There is no denying that different parents have different attitudes towards raising their children. Some think that only by being strict you can make your child to be a good person, while others do not like establishing rules and think that children should be able to express themselves in whatever ways they can come up with. Now scientists at the University College London have concluded that actually there are patterns, by following which parents can raise their children to be happier people later in life.
This lifelong study of people in England, Scotland and Wales has demonstrated that these people who found their parents to be more caring and less psychologically controlling during their childhood were likely to be happier and more satisfied throughout their lives. Results of such care from parents (participants noted that they equally needed attention from both parents) are actually life-long.
Although care of mother and father had a great effect on mental wellbeing through to middle age, it had even greater association with wellbeing in later life (age 60-64). Furthermore, we all know that some parents are seeking to control their children by establishing rules or simply giving orders and tasks, but this research found such behaviour has tremendous consequences for mental wellbeing of the child later in his life.
Scientists discovered that effect of very controlling parental care on mental wellbeing of adults is actually similar to the recent death of a close friend or relative. Such results seem to be a bit extreme. However, scientists conducted a long study, monitoring 5,362 people since their birth in 1946. 2,800 participants still remain under active follow-up. 3,699 participants had complete wellbeing data at ages 13-15, approximately 2,000 of them had such date by 60-64.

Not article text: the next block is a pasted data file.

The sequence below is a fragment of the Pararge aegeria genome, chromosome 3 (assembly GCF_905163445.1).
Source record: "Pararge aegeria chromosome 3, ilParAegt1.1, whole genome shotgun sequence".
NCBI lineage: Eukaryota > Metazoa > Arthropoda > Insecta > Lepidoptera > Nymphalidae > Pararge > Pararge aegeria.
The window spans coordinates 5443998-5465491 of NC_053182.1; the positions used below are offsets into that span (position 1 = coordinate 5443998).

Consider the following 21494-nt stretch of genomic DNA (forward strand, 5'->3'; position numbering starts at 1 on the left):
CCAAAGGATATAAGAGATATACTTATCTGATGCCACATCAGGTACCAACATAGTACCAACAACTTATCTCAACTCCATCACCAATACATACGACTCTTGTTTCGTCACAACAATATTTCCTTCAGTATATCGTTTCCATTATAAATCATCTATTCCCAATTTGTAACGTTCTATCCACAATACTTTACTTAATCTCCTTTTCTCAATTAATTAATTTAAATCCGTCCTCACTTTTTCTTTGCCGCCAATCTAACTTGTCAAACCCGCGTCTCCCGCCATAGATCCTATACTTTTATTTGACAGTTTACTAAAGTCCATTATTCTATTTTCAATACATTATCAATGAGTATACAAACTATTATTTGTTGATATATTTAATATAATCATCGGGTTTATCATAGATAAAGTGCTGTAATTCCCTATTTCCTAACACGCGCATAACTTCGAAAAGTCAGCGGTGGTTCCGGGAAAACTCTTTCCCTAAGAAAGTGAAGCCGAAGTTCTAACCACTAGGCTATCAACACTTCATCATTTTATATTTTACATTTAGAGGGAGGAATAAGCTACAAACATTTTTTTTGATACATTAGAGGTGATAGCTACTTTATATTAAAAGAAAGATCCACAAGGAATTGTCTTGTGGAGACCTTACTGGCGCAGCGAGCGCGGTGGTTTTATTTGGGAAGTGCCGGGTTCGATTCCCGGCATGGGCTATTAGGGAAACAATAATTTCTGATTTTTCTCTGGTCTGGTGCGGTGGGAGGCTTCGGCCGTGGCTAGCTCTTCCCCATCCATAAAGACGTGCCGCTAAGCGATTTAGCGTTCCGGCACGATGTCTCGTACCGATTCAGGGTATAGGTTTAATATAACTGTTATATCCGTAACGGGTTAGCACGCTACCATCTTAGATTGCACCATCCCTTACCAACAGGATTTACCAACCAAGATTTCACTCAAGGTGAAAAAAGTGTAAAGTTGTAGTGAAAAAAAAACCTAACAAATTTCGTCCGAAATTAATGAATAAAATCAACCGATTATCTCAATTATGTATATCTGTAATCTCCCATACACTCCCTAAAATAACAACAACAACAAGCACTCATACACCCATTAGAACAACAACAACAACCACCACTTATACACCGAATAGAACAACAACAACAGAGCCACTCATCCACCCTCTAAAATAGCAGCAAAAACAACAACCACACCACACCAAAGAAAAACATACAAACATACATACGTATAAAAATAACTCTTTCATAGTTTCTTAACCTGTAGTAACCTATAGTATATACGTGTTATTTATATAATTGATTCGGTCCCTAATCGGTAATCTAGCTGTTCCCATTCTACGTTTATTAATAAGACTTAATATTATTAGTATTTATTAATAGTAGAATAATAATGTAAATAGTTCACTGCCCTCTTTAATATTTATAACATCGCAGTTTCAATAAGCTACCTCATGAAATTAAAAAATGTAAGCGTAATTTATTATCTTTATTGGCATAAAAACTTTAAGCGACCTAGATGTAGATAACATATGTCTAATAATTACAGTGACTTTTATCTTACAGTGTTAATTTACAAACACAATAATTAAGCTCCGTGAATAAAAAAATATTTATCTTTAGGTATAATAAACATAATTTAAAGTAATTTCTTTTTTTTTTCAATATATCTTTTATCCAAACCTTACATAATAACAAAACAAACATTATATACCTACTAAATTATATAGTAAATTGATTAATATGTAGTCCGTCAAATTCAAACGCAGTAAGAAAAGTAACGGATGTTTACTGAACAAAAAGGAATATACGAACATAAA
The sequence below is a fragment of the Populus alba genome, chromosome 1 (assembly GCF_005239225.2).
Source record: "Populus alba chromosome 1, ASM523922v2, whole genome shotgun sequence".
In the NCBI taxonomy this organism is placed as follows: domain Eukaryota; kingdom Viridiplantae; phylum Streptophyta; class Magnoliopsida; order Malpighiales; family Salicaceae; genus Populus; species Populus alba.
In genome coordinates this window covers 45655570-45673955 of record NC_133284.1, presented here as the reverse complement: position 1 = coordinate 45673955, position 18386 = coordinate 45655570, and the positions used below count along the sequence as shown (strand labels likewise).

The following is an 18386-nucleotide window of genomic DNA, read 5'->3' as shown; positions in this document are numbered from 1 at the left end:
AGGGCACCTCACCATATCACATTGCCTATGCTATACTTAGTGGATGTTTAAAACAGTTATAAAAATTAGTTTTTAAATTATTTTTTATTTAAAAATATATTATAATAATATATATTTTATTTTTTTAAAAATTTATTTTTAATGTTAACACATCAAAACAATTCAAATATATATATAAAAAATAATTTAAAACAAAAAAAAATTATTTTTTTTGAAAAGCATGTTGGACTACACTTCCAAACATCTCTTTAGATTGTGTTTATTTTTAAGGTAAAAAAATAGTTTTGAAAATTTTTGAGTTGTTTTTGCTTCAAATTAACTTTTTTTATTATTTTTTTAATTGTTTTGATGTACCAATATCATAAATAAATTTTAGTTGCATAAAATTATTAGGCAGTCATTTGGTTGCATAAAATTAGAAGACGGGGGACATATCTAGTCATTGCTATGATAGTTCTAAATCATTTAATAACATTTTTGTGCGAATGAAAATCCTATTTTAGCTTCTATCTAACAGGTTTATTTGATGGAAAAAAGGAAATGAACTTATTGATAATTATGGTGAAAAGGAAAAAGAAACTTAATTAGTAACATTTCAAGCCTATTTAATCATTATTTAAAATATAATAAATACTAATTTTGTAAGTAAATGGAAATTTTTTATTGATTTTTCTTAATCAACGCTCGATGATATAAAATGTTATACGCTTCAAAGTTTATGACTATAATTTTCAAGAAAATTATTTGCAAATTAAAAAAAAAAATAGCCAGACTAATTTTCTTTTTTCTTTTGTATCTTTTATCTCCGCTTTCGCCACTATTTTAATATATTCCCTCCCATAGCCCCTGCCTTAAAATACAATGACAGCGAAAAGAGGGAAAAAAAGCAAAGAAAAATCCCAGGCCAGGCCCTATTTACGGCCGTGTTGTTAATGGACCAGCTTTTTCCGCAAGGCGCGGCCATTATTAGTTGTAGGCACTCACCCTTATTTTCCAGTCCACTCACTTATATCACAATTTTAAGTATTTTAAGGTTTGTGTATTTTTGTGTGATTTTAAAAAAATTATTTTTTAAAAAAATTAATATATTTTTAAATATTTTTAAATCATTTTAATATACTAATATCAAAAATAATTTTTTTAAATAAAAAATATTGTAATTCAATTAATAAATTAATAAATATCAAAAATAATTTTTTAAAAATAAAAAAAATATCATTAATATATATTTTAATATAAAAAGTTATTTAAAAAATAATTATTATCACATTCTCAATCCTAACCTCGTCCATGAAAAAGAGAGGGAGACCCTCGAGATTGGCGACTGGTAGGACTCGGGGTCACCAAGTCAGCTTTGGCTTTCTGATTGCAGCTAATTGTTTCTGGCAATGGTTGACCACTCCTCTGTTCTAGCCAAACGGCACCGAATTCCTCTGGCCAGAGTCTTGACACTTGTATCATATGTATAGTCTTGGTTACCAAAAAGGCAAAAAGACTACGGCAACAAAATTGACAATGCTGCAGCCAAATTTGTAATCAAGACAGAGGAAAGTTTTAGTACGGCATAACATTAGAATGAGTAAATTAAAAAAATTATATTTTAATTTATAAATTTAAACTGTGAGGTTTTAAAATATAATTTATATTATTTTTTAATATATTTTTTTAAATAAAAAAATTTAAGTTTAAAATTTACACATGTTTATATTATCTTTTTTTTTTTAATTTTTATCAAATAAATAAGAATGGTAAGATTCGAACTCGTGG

The research was conducted in order to highlight how parenting can have long-term positive or negative impacts on wellbeing that continue through to older age. It seems that control of parents can have bigger impact only on children. However, effect of good or not so good parental care last throughout the lifetime.
Dr Mai Stafford, lead author of the study, explained that those people who had parents who showed warmth and responsiveness had higher life satisfaction and better mental wellbeing throughout early, middle and late adulthood. She said: “By contrast, psychological control was significantly associated with lower life satisfaction and mental wellbeing. Examples of psychological control include not allowing children to make their own decisions, invading their privacy and fostering dependence.”
Scientists studied two kinds of parental control separately. It turned out that behavioural control, for example, not letting children go out as often as they like, had no significant effect on mental wellbeing in later life. However, psychological control had a very significant effect.
Scientists say that it is known that if children share a secure emotional attachment with their parents, they are usually better at forming secure attachments in adult life. Furthermore, warmth and responsiveness of parents has been shown in other studies to promote social and emotional development. But psychological control, which was described by participants of the study with such phrases as ‘Tried to control everything I did’ and ‘Tried to make me feel dependent on her/him’, limits child’s ability to control his own behaviour.
This research once again shows how parental care is extremely important to the mental wellbeing of future generations. Scientists say that there are tools to help parents to raise their children mentally healthy and with needed skills to control their emotional state. Firsts of all, a healthy work-life balance should be promoted as parents need time to spend with their children to develop healthy relationship. Secondly, economic and other pressures on parents could be reduced in order for them to be less stressful and have a better emotional state while interacting with their children.